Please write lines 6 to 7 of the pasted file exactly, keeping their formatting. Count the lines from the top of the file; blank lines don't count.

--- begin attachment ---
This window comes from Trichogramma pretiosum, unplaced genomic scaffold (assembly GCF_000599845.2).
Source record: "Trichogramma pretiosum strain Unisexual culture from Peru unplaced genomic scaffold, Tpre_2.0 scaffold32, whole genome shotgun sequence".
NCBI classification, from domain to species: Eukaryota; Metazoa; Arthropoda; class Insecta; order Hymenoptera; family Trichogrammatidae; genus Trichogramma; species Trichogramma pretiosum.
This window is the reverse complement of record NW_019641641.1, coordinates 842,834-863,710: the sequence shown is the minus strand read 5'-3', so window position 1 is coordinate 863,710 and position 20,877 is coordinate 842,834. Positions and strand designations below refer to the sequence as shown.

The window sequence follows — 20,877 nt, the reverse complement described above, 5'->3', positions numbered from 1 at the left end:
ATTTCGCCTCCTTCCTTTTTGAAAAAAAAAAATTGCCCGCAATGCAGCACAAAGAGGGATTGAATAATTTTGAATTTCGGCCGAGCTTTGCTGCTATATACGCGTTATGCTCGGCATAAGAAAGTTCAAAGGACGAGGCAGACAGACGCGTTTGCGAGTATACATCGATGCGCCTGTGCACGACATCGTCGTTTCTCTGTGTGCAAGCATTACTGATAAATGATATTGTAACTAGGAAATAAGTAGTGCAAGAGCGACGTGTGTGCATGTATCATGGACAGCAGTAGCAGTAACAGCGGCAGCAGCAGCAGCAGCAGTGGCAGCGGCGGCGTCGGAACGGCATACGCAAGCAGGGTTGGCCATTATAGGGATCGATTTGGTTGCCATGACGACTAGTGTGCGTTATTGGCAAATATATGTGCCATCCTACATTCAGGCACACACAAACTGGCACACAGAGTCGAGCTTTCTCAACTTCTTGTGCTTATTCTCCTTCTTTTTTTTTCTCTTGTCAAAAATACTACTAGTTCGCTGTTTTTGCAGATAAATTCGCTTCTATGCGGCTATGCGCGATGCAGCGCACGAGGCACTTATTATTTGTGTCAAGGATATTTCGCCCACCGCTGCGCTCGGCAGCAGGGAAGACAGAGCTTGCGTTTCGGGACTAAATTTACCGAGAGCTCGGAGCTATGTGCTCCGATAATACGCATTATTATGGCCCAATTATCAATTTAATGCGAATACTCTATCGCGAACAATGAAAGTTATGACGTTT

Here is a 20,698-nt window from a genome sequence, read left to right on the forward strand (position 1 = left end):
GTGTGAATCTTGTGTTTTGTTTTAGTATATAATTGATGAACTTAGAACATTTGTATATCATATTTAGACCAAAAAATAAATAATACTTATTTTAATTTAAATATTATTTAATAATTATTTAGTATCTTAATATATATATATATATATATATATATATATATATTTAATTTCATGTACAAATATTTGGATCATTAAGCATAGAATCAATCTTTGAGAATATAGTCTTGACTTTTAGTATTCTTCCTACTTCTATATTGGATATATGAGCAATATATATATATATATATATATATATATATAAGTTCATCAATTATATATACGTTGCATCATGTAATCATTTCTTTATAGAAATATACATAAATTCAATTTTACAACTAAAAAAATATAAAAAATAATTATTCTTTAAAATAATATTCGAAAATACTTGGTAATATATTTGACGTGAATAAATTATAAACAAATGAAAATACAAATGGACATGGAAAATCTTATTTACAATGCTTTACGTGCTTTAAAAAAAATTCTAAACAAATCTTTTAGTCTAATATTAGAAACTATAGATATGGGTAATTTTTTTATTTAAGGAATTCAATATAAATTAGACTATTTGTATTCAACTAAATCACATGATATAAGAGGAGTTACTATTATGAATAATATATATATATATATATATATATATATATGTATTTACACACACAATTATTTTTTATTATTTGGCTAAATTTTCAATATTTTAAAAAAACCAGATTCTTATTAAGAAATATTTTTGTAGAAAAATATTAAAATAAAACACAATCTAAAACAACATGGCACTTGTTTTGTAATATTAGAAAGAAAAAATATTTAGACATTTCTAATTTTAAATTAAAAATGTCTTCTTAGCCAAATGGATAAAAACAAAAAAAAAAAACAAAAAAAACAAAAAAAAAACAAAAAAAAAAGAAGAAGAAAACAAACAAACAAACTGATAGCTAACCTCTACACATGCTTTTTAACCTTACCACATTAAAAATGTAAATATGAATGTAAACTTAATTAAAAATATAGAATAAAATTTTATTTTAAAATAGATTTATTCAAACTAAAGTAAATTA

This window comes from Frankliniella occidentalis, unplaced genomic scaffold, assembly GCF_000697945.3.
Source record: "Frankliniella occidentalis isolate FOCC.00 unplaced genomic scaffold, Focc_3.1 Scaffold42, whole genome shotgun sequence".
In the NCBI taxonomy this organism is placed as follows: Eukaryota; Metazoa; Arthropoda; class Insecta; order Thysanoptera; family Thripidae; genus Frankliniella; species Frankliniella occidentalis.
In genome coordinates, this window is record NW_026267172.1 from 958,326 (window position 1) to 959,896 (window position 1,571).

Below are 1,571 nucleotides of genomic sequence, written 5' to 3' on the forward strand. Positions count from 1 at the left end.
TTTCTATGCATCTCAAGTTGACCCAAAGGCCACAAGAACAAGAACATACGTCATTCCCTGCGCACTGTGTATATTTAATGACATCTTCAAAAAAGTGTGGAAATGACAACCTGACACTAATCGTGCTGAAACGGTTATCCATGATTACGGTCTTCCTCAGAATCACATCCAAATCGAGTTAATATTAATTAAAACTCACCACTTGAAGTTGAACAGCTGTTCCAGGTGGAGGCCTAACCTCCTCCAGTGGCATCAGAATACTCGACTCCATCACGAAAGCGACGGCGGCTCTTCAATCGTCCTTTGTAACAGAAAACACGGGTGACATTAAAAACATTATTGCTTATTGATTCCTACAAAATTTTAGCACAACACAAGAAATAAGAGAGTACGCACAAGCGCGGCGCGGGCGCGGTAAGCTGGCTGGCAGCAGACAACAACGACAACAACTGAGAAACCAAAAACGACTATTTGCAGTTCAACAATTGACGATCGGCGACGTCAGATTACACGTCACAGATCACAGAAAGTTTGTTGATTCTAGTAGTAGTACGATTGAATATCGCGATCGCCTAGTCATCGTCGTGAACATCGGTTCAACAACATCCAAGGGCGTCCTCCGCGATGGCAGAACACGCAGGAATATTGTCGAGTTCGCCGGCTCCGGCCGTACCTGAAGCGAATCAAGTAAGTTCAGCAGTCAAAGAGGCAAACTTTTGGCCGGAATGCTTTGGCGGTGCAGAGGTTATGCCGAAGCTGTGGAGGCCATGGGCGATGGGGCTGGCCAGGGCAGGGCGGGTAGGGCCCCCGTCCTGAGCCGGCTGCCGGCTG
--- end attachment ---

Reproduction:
ATTTCGCCTCCTTCCTTTTTGAAAAAAAAAAATTGCCCGCAATGCAGCACAAAGAGGGATTGAATAATTTTGAATTTCGGCCGAGCTTTGCTGCTATATACGCGTTATGCTCGGCATAAGAAAGTTCAAAGGACGAGGCAGACAGACGCGTTTGCGAGTATACATCGATGCGCCTGTGCACGACATCGTCGTTTCTCTGTGTGCAAGCATTACTGATAAATGATATTGTAACTAGGAAATAAGTAGTGCAAGAGCGACGTGTGTGCATGTATCATGGACAGCAGTAGCAGTAACAGCGGCAGCAGCAGCAGCAGCAGTGGCAGCGGCGGCGTCGGAACGGCATACGCAAGCAGGGTTGGCCATTATAGGGATCGATTTGGTTGCCATGACGACTAGTGTGCGTTATTGGCAAATATATGTGCCATCCTACATTCAGGCACACACAAACTGGCACACAGAGTCGAGCTTTCTCAACTTCTTGTGCTTATTCTCCTTCTTTTTTTTTCTCTTGTCAAAAATACTACTAGTTCGCTGTTTTTGCAGATAAATTCGCTTCTATGCGGCTATGCGCGATGCAGCGCACGAGGCACTTATTATTTGTGTCAAGGATATTTCGCCCACCGCTGCGCTCGGCAGCAGGGAAGACAGAGCTTGCGTTTCGGGACTAAATTTACCGAGAGCTCGGAGCTATGTGCTCCGATAATACGCATTATTATGGCCCAATTATCAATTTAATGCGAATACTCTATCGCGAACAATGAAAGTTATGACGTTT

Here is a 20,698-nt window from a genome sequence, read left to right on the forward strand (position 1 = left end):